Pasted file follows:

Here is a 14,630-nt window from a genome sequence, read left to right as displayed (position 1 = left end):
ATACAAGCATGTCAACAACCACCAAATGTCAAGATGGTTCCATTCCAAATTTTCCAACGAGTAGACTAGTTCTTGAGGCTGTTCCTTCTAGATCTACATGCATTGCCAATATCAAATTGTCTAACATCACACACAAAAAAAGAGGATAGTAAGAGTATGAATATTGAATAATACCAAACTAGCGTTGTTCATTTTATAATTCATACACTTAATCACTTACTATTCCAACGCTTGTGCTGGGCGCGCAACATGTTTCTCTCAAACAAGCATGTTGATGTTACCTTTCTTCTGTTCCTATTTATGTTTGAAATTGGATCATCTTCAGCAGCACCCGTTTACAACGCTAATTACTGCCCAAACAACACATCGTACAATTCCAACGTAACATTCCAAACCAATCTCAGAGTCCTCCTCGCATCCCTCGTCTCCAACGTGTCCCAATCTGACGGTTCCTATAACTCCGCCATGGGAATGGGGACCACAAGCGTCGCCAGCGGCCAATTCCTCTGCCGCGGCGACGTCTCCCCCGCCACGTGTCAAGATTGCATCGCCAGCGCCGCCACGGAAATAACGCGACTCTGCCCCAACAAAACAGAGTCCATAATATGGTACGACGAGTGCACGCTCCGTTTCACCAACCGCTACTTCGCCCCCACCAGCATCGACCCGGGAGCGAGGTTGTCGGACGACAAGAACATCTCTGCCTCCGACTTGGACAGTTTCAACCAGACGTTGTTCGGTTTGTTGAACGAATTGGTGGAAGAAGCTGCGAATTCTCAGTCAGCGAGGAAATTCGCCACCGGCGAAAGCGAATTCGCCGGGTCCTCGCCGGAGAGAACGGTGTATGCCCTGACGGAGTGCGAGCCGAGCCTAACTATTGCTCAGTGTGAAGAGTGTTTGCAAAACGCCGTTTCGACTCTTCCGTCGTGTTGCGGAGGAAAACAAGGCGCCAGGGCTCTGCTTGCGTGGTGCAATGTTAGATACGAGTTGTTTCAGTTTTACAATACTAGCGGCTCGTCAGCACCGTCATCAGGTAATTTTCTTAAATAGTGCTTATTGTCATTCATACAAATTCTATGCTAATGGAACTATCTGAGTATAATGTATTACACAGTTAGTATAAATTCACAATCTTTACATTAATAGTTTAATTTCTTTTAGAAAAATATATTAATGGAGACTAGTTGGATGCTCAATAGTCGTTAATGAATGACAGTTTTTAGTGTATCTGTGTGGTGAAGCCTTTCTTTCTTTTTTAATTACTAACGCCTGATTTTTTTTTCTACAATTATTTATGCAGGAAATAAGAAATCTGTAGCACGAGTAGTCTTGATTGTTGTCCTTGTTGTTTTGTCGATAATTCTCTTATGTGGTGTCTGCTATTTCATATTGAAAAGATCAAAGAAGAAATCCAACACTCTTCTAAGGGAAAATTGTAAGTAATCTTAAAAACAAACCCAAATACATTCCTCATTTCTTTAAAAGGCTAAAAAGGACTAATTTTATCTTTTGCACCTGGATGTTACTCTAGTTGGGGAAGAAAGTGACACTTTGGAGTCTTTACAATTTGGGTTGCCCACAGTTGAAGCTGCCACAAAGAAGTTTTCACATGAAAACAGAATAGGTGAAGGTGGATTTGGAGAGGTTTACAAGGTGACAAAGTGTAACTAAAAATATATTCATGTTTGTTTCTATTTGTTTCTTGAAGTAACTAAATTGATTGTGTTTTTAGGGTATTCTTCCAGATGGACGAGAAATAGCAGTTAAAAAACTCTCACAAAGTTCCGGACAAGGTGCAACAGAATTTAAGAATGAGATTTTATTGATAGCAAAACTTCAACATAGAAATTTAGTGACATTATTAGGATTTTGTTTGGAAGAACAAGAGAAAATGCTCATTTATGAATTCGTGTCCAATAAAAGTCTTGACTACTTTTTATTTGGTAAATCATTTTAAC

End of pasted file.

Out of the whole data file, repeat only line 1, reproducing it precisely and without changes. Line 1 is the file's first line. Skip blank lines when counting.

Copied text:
Here is a 14,630-nt window from a genome sequence, read left to right as displayed (position 1 = left end):